Teaching Impressionism with Bible Principles
Teaching Impressionism with Bible Principles
While art is a subject often dropped within the school system, this happens in many homeschools as well. And it’s quite a tragedy! But what’s even more tragic is when children aren’t taught Bible Principles in art. However, it doesn’t have to remain this way.
“I would advise young artists . . . to paint as they can, as long as they can, without being afraid of painting badly . . . . If their painting doesn’t improve by itself, it means that nothing can be done – and I wouldn’t do anything!” ~Claude Monet
Now, doesn’t he already sound like an artist to get to know about? Let’s get started!
It Can Be Taught Over a Couple of Days: Day 1
Firstly, I’d like to point out that the lesson can be taught over a couple of days. For the first day, you can focus on:
- The Leading Idea,
- A brief intro of Claude Monet with a quote,
- Then a Word Study based off of his quote.
- Following that a discussion about the Bible Principle can take place,
- Do a Key Individual Study of Claude Monet (his background, his beliefs, his family life, his contributions, etc.)
- Lastly, admiring different works of his art can be enjoyed together.
How to Make a Bible Principles Art Lesson
Secondly, what statement or question do you want to ask your students to get them thinking and engaged? This is called the Leading Idea. Let’s consider the following two options and then just pick one for your lesson.
- “Art has a purpose! Let’s discover what it is.”
- “Do you know that art has a purpose? Shall we discover what it is?”
Ennobled Artist Discussion
Then begin a discussion. For instance, “We’ll be learning about Master Artist Claude Monet as we study Impressionism. He once said:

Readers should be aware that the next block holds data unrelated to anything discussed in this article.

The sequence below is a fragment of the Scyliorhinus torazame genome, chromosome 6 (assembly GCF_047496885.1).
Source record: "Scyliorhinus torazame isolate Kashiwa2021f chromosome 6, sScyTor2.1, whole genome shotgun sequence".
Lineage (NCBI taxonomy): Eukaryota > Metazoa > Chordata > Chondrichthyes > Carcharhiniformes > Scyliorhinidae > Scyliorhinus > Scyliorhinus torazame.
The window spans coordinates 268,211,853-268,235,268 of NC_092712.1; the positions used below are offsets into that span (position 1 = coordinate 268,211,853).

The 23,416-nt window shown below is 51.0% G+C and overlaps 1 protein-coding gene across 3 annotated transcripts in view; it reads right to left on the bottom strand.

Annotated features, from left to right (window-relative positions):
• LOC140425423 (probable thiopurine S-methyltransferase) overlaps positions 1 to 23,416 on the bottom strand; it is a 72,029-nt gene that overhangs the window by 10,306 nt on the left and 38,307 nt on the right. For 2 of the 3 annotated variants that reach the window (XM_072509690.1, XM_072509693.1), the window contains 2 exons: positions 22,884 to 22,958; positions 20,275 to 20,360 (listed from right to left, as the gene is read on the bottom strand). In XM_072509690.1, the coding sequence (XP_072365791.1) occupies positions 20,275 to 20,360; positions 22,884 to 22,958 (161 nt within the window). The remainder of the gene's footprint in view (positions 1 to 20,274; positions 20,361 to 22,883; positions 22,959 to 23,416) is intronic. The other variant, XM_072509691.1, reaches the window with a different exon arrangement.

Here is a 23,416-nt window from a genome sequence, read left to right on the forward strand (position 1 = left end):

“All I did was to look at what the universe showed me, to let my brush bear witness to it.” ~ Claude Monet
Continuing the conversation you could say, “What do you think he meant by what the universe showed him? If we look up the definition of universe in Webster’s 1828 Dictionary, we learn:
“Universe, n. The collective name of heaven and earth, and all that belongs to them; the whole system of created things.”
Then we can point out to our students that Claude Monet acknowledges that he acknowledged a Creator. Remember the rest of his quote? He said, “…to let my brush bear witness to it.”
Teaching a Relevant Bible Principle
When we consider “the whole system of created things” we think of all things being made by our Creator. So, a fitting Bible Principles is found in John 1:3:
“All things were made by him; and without him was not any thing made that was made.” John 1:3
Evidence of Claude Monet bearing witness to God’s Creation can be observed in his paintings. For instance, this lesson’s activity could be simply be enjoying books of his paintings. If you don’t have access to these types of books, do an Internet search together of his paintings. And discuss his use of color, the feelings his paintings evoke, etc.